Many Court Street residents facing eviction with nowhere to go

Tim Reed with his dog in their home at Court View Apartments in Downtown. Reed, 61, said he planned to live out his life in the two-bedroom apartment he has lived in for 19 years but is now in the process of being evicted by a developer with other plans.

On Tuesday, the eviction notices went up.

The remaining tenants at the Court View Apartments in Downtown were given just three days to get out or face forced eviction.

But by Friday, 11 of the 19 units in the building, which has been acquired for redevelopment, remained occupied, mostly because the tenants had nowhere to go, they said.

Fear and chaos permeated the building as residents scrambled to box up their belongings and make hasty plans to relocate. Still, each eviction case will have to be heard in court before residents can for forced to move, which could take days or weeks in some instances.

Those still lingering in their Court View apartments realize they're running out of time.

"We're trying to stand our ground until they (the developer) negotiate with us for more fair terms,'' said Jeff Stout, a Chicago native who has lived at Court View for nearly three years. "But they haven't been willing to negotiate. Everyone's under extreme fear. A lot of people are facing imminent homelessness.''

Court View Apartment resident Jeff Stout is being forced to move by a developer. On Tuesday, he hung signs from his window that read, “forced out by greed” and “shame on Vision & Beyond.”

The Centers for Disease Control and Prevention recently extended a federal moratorium on evictions until July 31 to prevent just such wholesale upheaval. But the moratorium only applies to tenants who declare they are losing their apartments if they lost income and fell behind on rent because of the pandemic.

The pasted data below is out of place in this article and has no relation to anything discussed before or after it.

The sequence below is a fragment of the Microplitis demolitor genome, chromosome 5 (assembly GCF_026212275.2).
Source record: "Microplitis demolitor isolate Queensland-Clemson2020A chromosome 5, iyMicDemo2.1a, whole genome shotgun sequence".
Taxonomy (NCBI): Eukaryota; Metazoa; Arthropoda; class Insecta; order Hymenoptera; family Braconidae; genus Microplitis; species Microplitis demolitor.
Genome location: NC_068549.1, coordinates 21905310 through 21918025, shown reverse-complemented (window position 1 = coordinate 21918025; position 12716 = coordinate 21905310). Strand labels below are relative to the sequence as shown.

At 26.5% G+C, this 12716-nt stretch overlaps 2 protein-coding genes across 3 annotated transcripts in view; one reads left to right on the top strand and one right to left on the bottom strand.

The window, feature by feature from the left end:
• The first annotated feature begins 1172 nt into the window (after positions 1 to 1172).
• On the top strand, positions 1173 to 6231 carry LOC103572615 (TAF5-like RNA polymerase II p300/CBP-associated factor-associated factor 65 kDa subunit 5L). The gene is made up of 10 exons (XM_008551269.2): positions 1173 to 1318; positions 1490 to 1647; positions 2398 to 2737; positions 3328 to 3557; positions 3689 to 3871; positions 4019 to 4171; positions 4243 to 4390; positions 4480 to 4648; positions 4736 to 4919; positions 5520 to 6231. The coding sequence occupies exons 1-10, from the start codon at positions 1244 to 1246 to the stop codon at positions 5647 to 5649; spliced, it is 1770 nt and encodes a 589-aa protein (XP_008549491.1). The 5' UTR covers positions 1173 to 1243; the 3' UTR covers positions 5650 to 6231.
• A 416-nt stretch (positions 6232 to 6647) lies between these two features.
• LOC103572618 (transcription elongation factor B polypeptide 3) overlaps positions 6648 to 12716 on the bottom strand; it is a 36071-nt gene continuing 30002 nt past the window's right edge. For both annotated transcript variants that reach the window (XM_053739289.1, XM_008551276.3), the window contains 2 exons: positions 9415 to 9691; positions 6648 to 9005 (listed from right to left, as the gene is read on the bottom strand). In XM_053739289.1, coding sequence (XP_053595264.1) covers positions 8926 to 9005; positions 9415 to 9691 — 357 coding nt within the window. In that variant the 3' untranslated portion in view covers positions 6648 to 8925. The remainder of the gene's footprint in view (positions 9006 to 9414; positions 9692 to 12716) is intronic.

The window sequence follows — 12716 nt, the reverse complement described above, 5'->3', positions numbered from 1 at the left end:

None of the remaining tenants at Court View have declared pandemic-related distress.

Vision & Beyond Capital Investments, a Mount Auburn-based startup that bought the apartment building at 7 West Court St., initially gave residents just 30-day notice to move in May. The developer extended the deadline to July 11, before posting the eviction notices this week.

The remaining residents say they still haven't had enough time to find a new place to live while their lives and an entire community are being dismantled.

Tim Reed is surrounded by his Bengals memorabilia at his Court View Apartments downtown. Reed, 61, said he planned to live out his life in the two-bedroom apartment he has lived in for 19 years.

Trying to find cash

Tim Reed was rummaging through the vast collection of Bengals’ memorabilia he’s been collecting since he was a boy when he noticed a football signed by former Bengals' wideout Chad Johnson, still in its display case. 

“That's in mint condition. I know it’s worth a lot of money. I hate to sell it, but what choice do I have?’’ asked the 61-year-old retired postal worker as he nervously stroked his 16-year-old dog, Shiloh.

Source link

Show More

Leave a Reply

Your email address will not be published. Required fields are marked *

Back to top button